English Version
| Wednesday, 18 October 2017 |
Indonesia Version


There has probably been a type of pill circulating in Indonesia over recent years, leading thousands of people to renounce their own reason. The tablet, as I recall, is Murti-Bing.

I read about this pill in a story in The Captive Mind, a book published in the 1960s. The author was Czeslaw Milosz, a Polish poet who received the Nobel Prize for Literature in 1980.

In the book, Milosz examines an odd phenomenon: intellectuals, it turns out, can be attracted to a view that can actually gag the very basis of their lives: freedom of thought and speech. The book's title The Captive Mind captures the double meaning of 'captive', namely both 'fascinated' and 'trapped'. The main point of scrutiny in the book is the psychology of clever intellectuals who live contentedly with beliefs that confine.

Milosz calls this miracle the Murti Bing pill. He takes the metaphor from Stanislaw Ignacy Witkiewicz's novel Insatiability.

The novel is a work of fiction about an imagined future of Poland under the control of Murti Bing. "Murti Bing," Milosz writes, "was a Mongolian philosopher who had succeeded in producing an organic means of transporting a philosophy of life." This 'philosophy of life' was obtained in a special tablet, DAVAMESK B 2 which, when swallowed, wiped a person's ability to think and rebel. "A man who used these pills changed completely," Milosz wrote. "He became serene and happy." He did not want to be troubled by profound questions.

This was the pill handed out to the people before Murti Bing's forces defeated Poland unopposed.

Milosz uses the DAVAMESK B2 pill as an allegory for communism, an ideology that once fascinated Polish intellectuals. They embraced communism because it provided a new direction and spirit at a time when they felt at a dead end viewing history. Communism offered optimism formulated 'scientifically'and thus not sensed as precarious. This was the case even when the terror in communism was established: the power of Stalin. Milosz attempted to delve into the spirits of the believersthose intellectuals who should have been critical but did not want to see the barbarism in Stalinism.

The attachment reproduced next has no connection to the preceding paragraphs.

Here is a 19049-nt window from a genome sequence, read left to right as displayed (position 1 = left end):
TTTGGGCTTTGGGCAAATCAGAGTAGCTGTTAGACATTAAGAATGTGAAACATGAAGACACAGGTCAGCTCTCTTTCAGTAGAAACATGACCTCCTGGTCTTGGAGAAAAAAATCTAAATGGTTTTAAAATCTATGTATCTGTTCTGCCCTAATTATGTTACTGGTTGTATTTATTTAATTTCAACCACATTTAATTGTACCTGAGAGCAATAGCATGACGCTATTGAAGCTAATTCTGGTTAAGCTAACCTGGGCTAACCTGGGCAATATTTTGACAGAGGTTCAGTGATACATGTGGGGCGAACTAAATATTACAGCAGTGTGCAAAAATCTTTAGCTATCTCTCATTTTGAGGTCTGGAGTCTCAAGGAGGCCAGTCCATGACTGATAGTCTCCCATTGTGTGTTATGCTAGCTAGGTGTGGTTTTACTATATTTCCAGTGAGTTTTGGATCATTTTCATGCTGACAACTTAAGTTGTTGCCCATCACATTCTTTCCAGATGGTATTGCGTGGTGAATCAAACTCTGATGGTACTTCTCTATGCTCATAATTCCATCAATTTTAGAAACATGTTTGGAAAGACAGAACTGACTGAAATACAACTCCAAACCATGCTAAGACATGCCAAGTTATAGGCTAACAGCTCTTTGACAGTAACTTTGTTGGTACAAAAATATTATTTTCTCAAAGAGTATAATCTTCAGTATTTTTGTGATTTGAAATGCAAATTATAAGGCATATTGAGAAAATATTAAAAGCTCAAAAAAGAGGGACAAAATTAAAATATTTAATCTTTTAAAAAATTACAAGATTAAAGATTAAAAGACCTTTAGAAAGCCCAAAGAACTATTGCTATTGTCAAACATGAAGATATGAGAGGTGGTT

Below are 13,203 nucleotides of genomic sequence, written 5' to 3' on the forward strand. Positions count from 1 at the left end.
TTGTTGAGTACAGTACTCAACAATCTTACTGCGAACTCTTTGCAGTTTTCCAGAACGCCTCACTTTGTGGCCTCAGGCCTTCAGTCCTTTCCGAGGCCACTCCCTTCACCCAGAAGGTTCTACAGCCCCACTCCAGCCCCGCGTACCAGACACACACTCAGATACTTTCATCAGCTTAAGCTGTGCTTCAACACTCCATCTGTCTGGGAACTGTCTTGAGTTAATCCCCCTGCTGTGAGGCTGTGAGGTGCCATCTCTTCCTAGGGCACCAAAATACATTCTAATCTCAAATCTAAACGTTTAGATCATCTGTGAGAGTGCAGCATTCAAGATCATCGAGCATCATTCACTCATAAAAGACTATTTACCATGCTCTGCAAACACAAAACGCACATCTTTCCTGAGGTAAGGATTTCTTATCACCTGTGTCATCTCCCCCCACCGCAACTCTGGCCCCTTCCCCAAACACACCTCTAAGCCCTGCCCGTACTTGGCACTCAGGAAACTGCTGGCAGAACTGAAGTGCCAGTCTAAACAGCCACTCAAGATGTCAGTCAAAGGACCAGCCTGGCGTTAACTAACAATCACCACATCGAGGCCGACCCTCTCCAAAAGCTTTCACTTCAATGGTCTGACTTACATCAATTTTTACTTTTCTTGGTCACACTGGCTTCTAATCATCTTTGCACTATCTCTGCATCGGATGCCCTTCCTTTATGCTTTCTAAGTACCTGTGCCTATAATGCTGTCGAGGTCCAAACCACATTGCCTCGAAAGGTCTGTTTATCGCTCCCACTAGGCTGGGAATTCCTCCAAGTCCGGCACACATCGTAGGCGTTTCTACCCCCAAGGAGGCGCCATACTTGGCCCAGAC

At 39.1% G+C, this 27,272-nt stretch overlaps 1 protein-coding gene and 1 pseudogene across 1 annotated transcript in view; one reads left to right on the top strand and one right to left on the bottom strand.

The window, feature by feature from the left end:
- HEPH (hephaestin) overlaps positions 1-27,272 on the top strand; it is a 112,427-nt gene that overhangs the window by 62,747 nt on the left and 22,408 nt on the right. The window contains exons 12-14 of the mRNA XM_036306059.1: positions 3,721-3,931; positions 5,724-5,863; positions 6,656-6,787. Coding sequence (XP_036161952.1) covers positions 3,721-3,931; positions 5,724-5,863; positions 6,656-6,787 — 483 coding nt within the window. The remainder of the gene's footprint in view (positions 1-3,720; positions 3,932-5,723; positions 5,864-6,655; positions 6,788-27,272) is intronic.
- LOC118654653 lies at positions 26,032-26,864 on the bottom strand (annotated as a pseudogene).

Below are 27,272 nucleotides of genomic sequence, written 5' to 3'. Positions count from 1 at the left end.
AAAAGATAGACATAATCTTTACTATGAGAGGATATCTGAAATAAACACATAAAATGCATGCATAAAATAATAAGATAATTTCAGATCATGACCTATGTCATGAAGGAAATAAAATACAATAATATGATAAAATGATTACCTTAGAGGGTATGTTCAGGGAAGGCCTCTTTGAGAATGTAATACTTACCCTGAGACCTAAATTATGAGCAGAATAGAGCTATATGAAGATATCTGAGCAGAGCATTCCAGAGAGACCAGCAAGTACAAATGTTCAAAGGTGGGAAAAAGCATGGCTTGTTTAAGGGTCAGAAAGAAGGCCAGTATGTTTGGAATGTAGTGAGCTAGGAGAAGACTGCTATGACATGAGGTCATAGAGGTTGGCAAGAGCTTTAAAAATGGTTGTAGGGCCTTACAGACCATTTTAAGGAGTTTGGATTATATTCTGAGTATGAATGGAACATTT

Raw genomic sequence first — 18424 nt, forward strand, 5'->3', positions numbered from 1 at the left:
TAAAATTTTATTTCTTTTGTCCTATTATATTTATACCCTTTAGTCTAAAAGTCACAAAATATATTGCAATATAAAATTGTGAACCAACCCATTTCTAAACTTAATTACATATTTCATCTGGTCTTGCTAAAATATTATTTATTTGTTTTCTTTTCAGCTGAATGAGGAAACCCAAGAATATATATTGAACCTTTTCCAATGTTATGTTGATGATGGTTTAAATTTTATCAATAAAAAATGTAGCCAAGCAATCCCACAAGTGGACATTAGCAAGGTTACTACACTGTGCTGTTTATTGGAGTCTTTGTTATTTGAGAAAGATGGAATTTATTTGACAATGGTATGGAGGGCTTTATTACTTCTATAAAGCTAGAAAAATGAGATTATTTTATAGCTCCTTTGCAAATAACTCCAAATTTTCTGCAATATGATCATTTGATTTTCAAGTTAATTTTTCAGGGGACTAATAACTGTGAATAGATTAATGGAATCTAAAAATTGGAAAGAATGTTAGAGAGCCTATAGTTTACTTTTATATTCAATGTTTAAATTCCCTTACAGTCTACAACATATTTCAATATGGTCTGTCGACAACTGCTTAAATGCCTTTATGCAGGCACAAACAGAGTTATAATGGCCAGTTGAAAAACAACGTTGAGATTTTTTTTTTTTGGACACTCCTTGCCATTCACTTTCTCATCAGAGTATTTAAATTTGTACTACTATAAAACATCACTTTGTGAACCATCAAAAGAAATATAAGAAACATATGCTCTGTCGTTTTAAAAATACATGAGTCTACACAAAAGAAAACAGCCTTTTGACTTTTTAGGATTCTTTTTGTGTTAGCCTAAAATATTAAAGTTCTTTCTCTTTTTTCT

Were Milosz alive today, he would recognize the return of the Murti Bing pillin a particularly strident strand of Islamism.

Like the Polish experience under communism, Indonesians attracted to this kind of Islamism become 'serene and happy'. They do not want to be disturbed. They get a guide that "gives birth to feeling that everything is understandable and explained," Milosz says. They seem to live in "a system of bridges built over chasms," he writes. "One can travel boldly ahead over these bridges, ignoring the chasmsbut that, alas, does not alter the fact that they exist."

From this doctrine of forbidden-viewing is born what I call 'takfirism', namely a view that labels anything outside the network of their 'bridge' as haram or kafir. There is a kind of 'illusion of complete knowledge' that provides bridges for all questionseven though the answers are actually merely repetitions of a small number of formula. Eventually, 'takfir' (making others 'kafir') stops the process of tafkir, or thought.

The call to totalitarianism here is strong: an urge to place people and things within a single teaching that encompasses everything; no part or moment in one's life may deviate from that.

It seems that takfirism makes people 'serene and happy' because they exist beneath a net of deterrence so tight it extends to their thinking. But that deterrence is actually a sign of unending anxiety. The chasms below cannot be wiped out; life goes on changing.

But like communism, totalitarianism is optimistic. Communism is sure of achieving a society that is just, prosperous, and free: heaven on earth. The 'takfirists' are sure that there is heaven in the afterlife and that they can reach that.

But with communism, attaining heaven on earth or not can be tested in the experience of history. Whereas how can one verify heaven, except through death?

Maybe this explains the spirit of heroism and purity in 'takfirism'. It is like fascism. The Italian dictator Mussolini stressed fascist beliefs in purity (santit) and heroism (eroismo). Movements like IS, Darul Islam or the Tentara Islam (Islamic Army) are not far from this.

But 'purity' and 'heroism' do not easily accept different worlds. The world is never pure and heroism is not the pattern of behavior of people in general. Particularly with war and death. It is not surprising that fascism ended up isolated.

Unfortunately, these days the new version of the Murti Bing pill is still influential everywhere. Captivating.

Goenawan Mohamad

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